Something that I notice almost every day — whether I’m reading the paper, listening to the radio, or watching TV — is the misuse of prepositions. A preposition is defined in my dictionary as “…a word governing a noun or pronoun and expressing a relation to another word or element…”. In less technical terms, prepositions are those little connector words that join words and/or phrases to other words and/or phrases. Words such as: of, from, for, to, by, in, on, after, before, with, etc.
A few of the biggest offenders that I see almost every day are:
bored with or by; NOT bored of
I was really bored by last night’s lecture.
Eventually I became bored with the whole thing.
capable of; NOT capable to
I knew they were capable of going further.
My father told me I was capable of doing greater things.
impressed with or by; NOT impressed of
Diane was quite impressed with Frank’s attitude.
Jason was impressed by their new approach to the issue.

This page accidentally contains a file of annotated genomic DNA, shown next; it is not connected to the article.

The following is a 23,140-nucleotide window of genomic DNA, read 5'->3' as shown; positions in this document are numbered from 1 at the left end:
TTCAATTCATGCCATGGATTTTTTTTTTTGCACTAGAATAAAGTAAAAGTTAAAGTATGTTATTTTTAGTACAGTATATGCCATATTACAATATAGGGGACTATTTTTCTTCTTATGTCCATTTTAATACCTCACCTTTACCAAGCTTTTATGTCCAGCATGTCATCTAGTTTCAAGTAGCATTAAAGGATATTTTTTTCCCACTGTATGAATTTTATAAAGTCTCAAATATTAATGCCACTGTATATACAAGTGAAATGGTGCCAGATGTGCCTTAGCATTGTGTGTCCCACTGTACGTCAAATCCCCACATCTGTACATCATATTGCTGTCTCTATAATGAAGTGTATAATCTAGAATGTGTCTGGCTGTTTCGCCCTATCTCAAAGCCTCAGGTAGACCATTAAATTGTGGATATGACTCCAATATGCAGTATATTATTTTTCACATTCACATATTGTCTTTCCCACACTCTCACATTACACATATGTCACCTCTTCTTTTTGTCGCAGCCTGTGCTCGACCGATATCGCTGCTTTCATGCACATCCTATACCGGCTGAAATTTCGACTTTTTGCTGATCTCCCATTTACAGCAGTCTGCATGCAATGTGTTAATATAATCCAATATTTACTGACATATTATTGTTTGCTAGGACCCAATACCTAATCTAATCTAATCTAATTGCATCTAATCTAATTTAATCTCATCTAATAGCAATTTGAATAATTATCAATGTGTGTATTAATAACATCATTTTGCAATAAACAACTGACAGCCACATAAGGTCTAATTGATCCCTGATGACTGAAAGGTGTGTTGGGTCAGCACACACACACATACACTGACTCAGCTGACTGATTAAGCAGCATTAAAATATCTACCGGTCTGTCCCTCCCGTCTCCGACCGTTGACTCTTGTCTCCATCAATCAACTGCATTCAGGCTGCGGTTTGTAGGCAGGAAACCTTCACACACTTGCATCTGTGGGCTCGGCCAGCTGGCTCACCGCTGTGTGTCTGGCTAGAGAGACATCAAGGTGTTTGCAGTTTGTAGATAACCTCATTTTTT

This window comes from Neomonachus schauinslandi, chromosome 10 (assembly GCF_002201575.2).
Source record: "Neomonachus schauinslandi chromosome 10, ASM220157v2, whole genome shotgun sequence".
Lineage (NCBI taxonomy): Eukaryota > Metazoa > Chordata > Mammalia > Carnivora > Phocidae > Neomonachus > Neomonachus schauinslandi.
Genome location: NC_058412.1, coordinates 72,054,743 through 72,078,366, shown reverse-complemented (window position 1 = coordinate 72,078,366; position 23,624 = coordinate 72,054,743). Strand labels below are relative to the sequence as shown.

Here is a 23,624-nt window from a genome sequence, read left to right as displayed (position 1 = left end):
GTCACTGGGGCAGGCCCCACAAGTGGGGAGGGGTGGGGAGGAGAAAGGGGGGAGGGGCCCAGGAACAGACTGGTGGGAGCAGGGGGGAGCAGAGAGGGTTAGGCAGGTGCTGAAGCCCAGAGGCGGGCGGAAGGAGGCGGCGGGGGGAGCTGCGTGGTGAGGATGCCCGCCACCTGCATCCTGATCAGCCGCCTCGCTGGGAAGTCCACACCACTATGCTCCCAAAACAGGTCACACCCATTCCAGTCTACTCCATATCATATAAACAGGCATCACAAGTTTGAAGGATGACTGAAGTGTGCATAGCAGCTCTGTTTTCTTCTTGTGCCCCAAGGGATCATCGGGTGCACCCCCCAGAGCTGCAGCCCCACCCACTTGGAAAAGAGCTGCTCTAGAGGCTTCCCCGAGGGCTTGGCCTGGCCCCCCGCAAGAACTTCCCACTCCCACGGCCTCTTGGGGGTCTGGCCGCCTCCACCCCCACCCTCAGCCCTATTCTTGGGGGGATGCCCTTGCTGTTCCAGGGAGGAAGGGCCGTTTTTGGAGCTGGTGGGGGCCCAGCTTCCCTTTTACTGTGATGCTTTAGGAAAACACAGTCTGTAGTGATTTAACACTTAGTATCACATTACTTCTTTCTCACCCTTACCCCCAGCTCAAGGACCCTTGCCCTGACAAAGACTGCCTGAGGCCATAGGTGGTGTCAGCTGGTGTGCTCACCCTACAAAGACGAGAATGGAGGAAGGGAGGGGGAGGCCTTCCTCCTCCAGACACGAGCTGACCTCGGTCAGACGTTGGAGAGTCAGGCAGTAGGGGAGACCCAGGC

These are just a few examples of some common transgressions. As I stated above, I see these types of errors in preposition usage every single day in the local newspaper; and I hear them made constantly on the radio as I work. In the case of television, you would think that many of those writers never took a course in basic English usage. When it comes to TV, I’m talking about both scripts for shows, and newscasts as well.
So, here’s a word of warning – if you are trying to improve your English by watching television or listening to the radio, don’t assume that everything you hear is correct. Often it isn’t. Really! So, if you read or hear something that doesn’t seem quite right, look it up.
There are many more examples I could give of incorrect preposition usage involving nouns, verbs, adjectives, and adverbs. Below is a link to a list of more than one hundred examples of correct preposition usage involving common words and/or expressions:
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